Tuesday, May 17, 2016

Fathers and Sons

Fathers and Sons at Smilin’ V Scout Ranch 

As a young father I always looked forward to taking my sons to the annual Father and Son Outing; a one night campout for fathers and their boys. They were a chance for me to spend quality time with my boys and for them to have fun in the outdoors. Friday and Saturday was the outing for the Shoal Creek Ward. This year I’m not with my two sons but Eileen said “there are lots of African boys who either don’t have fathers in their home, or their fathers work nights and they couldn’t be part of this event. Why don’t you take them?” So with Eileen’s encouragement I teamed up with Ward Mission Leader, Dave Morse and we took 7 boys to Smilin’ V Scout Ranch, about 30 miles away.

We had Daniel, Ricky, Chris, Zaire, Kiki, and newly baptized Joseph and Daniel. We took the food for dinner---basic outing food: hot dogs, Eileen’s potato salad, and stuff to make S’mores around the fire after dark. Dave picked up Joseph and Daniel because they live near him. I picked up the other 5 because they are all small and could fit in our small Honda. We hooked up at a location convenient for both of us and took off for the camp. About 30 minutes later we arrived.

The camp itself is rather unimpressive. There are no defined activity areas, it’s not well manicured, no fire ring or the usual features you expect to see in a Scout Camp. There was just a big pavilion with wood picnic tables and some grassy areas where we would eventually pitch our tents. But atmosphere had no effect on the boys because none of them had ever been camping before and they were sky high with excitement.

I’d envisioned that we would arrive at the camp, find a nice camp site, set up our camp and then let the boys go exploring while Dave and I got the hot dogs ready. But the vision faded rapidly as these mostly 8 to 10 year olds piled out of the car to begin their big adventure. In 2 seconds they were off exploring.

Under an oak tree they discovered 2 old paddle boats and the next thing I heard was the sound of one of the boats being dragged across gravel. I looked up to see 6 boys straining to pull this paddle boat across the road. I asked, “What are you going to do with the boat?” “We’re going to put it in the water.” Noticing there was no water in the direction they were going I asked, “Wouldn’t it be a good idea to find out where the water is before you move the boat?” “Oh yeah, that’s a good idea!” they agreed as they looked around. In a flash they were off looking for the water and found the pond in the opposite direction from what they had pulling toward. Just a moment later they had the boat in the water and 5 of them were trying to figure out how to steer it and make it go without falling in the water. Let the fun begin!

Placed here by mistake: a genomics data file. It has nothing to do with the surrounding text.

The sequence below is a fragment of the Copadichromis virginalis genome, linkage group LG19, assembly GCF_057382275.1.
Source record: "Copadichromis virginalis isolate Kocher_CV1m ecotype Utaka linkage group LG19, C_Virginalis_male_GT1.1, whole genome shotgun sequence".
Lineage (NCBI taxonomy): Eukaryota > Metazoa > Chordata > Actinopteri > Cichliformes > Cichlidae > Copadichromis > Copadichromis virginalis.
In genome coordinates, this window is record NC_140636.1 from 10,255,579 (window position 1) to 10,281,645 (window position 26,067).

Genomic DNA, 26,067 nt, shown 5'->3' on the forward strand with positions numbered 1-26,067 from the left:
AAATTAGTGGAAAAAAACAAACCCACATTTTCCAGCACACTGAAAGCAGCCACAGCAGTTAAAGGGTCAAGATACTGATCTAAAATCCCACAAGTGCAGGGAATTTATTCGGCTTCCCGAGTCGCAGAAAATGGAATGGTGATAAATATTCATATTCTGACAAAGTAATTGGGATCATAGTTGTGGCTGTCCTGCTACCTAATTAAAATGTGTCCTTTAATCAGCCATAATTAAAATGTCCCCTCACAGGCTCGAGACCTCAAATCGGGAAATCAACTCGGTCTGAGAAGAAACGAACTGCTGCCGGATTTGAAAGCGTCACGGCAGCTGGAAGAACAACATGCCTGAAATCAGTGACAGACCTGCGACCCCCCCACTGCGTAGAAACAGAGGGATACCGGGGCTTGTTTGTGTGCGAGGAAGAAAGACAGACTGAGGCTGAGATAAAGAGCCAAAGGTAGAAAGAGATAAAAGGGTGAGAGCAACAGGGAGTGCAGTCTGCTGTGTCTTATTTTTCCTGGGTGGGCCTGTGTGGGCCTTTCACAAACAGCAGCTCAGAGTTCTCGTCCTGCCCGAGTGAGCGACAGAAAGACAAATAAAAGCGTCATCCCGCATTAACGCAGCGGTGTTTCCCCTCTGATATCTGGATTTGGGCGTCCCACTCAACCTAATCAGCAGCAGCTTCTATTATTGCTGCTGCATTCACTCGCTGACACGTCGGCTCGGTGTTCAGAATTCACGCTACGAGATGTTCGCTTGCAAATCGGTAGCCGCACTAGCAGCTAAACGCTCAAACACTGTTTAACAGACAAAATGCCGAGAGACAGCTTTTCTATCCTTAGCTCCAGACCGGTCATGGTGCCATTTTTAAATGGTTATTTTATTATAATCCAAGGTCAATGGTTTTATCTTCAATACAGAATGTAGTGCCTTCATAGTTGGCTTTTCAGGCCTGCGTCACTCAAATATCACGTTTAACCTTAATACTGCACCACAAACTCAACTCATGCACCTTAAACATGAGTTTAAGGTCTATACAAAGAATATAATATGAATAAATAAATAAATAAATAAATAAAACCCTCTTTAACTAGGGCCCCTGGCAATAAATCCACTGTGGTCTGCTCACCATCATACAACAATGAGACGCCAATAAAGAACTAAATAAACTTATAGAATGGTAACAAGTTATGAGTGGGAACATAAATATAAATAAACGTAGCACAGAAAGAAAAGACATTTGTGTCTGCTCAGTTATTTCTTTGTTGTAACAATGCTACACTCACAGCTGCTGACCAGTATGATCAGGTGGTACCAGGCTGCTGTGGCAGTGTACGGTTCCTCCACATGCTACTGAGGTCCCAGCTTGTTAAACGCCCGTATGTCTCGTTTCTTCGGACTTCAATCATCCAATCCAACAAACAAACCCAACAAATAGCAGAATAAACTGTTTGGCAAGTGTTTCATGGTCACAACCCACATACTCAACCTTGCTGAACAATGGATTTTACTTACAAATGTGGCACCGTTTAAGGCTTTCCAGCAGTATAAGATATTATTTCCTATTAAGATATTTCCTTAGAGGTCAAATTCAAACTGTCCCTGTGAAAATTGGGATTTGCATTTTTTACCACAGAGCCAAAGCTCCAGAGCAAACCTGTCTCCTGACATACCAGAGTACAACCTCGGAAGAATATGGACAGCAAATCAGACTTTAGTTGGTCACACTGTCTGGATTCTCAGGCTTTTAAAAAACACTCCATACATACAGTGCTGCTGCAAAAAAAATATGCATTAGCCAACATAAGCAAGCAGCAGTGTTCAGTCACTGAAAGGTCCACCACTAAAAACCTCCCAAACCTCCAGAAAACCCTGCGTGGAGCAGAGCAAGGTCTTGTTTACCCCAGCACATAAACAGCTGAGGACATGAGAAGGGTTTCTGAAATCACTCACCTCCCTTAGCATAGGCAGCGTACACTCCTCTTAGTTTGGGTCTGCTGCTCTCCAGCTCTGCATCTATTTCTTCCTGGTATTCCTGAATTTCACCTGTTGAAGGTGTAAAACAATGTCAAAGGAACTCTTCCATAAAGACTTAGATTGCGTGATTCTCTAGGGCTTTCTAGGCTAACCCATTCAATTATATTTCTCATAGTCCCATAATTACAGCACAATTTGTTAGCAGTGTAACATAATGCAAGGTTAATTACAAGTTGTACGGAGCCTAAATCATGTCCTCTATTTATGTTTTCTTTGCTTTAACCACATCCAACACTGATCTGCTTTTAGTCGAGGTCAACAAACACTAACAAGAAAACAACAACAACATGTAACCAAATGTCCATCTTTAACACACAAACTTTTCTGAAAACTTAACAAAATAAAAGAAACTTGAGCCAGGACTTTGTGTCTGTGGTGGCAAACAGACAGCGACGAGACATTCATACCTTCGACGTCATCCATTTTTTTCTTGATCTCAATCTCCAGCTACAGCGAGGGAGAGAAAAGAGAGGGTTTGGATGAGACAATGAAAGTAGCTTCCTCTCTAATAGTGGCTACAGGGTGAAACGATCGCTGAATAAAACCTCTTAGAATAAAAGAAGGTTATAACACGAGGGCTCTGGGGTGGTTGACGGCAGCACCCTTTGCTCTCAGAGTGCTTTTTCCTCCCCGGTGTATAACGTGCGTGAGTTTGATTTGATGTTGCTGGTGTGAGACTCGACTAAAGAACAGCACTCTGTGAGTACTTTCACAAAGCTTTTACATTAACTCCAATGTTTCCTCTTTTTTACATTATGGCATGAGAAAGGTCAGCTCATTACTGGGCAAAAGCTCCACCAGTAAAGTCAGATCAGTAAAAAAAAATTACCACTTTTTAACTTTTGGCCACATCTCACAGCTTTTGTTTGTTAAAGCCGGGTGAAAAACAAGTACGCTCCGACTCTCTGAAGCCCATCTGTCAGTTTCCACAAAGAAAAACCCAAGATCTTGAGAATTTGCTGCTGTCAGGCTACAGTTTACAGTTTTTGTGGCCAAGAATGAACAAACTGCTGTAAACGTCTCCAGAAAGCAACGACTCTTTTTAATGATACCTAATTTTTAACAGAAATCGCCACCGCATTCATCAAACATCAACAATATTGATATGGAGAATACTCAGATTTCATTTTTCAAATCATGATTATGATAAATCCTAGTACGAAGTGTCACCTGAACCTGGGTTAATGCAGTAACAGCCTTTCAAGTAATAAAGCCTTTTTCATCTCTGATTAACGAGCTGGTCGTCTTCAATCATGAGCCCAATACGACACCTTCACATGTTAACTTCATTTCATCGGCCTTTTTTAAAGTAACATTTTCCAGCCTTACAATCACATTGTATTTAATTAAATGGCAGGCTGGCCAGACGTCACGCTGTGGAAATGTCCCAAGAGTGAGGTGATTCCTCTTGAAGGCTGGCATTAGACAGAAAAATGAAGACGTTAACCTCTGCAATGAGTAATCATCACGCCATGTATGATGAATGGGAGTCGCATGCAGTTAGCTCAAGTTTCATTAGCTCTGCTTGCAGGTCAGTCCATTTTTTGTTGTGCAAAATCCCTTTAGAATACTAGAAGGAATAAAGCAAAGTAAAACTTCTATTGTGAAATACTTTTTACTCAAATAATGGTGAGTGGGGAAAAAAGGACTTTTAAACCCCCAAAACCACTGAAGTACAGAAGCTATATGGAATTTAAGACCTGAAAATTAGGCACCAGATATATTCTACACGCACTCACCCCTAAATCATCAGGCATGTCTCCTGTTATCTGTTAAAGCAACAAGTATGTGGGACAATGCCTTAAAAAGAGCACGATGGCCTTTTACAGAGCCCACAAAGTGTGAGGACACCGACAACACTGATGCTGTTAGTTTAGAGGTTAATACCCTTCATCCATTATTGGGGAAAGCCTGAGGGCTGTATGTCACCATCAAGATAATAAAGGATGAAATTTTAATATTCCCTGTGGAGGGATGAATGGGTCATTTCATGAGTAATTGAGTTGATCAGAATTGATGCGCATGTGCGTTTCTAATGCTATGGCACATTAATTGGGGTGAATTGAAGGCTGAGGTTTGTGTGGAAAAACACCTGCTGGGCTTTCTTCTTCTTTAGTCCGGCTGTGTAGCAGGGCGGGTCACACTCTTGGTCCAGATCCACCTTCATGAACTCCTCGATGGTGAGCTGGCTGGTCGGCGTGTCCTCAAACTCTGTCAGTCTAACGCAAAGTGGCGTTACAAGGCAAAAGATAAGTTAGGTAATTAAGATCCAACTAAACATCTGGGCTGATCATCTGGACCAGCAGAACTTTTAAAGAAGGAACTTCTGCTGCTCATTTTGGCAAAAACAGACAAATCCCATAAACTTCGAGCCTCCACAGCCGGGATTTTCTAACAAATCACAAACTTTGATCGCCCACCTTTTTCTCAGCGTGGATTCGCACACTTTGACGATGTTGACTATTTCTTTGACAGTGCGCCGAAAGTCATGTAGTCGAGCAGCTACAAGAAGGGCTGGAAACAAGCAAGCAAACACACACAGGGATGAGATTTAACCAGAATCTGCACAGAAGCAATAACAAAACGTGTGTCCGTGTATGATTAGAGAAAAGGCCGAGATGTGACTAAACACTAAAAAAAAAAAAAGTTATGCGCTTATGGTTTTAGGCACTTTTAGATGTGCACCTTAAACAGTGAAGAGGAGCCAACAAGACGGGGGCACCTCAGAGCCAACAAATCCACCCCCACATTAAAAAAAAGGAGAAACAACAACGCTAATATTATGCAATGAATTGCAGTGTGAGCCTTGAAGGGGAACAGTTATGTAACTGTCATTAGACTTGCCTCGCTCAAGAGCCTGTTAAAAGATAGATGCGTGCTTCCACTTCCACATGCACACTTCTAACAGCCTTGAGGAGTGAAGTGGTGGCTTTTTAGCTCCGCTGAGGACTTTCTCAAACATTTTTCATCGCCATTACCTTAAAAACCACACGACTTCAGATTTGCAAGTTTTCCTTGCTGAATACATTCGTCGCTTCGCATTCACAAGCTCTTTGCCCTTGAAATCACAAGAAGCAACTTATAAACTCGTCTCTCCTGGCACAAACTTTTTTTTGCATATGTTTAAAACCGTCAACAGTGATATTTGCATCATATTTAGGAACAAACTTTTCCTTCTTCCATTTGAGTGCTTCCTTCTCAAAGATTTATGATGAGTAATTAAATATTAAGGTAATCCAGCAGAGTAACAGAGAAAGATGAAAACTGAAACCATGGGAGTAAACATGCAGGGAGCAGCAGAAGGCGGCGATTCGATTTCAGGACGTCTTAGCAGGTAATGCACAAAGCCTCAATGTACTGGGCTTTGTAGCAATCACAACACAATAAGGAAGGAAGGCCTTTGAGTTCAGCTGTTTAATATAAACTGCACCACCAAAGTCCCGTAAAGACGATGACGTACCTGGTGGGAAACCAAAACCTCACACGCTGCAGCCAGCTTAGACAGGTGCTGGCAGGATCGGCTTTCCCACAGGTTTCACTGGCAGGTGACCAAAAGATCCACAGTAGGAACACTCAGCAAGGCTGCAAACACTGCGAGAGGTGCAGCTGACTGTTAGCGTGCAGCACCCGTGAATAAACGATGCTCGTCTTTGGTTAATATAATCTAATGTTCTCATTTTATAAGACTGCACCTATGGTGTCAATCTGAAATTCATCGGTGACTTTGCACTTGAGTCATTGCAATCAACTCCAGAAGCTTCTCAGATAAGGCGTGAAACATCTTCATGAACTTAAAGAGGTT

Let's get on the water fellas!!

The boys paddled the boat around the small island in the middle of the pond, taking turns with the steering and pedaling. A few minutes later Kiki appeared at the edge of the pond.
Boys & Water go naturally together!
He saw the water, stripped down to his shorts and jumped in the water. It didn’t take long and almost all the boys were in the water, Dave was cooking the hot dogs and I was gettin’ hungry.

Zaire, Daniel, Ricky & Chris in their tent
The excitement among the boys was through the roof. When it was time to set up our tents they all pitched in and moved their tents to where they wanted to be. Then we went to the car and the boys got the blankets they had brought since none had a sleeping bag. The beauty of Texas is that it’s warm enough all night that you really don’t need much for warmth. They laid out their beds but it would be a long time before the boys would be ready for sleep. They devoured the hot dogs and most of the Eileen’s potato salad. Then we gathered around the campfire for S’mores and for the boys just did their natural boy thing---playing in the fire.

It was after 10:30 by the time we made our way from the fire to the tents, but once in the tents it would be a more than 3 hours before the boys could be calmed down and they drifted off to sleep, not to arise until about 9 the next morning. They were spending their first night ever in a tent and loving it.

Saturday morning they straggled from the tent after their late night. They loaded up breakfast tacos with bacon, eggs and salsa and wolfed them down before heading immediately to the boats and a little more swimming before we had to break down the tents, load up the car, police the camp for trash and head for home with the boys as excited at the end as they were at the beginning and wanting to know when they could do it again! 
Daniel and Kiki in the paddle boat


Tuesday, May 10, 2016

Halloween to Christmas in Austin, Texas

Halloween to Christmas in Austin
We arrived in Austin just before Eileen's birthday. Spent our first week enjoying a surprise visit from daughters Liz and Emily and trying to learn our way around the city which is very confusing with crazy traffic 24/7. We did our best to keep Austin weird by adding to our famous graffiti wall.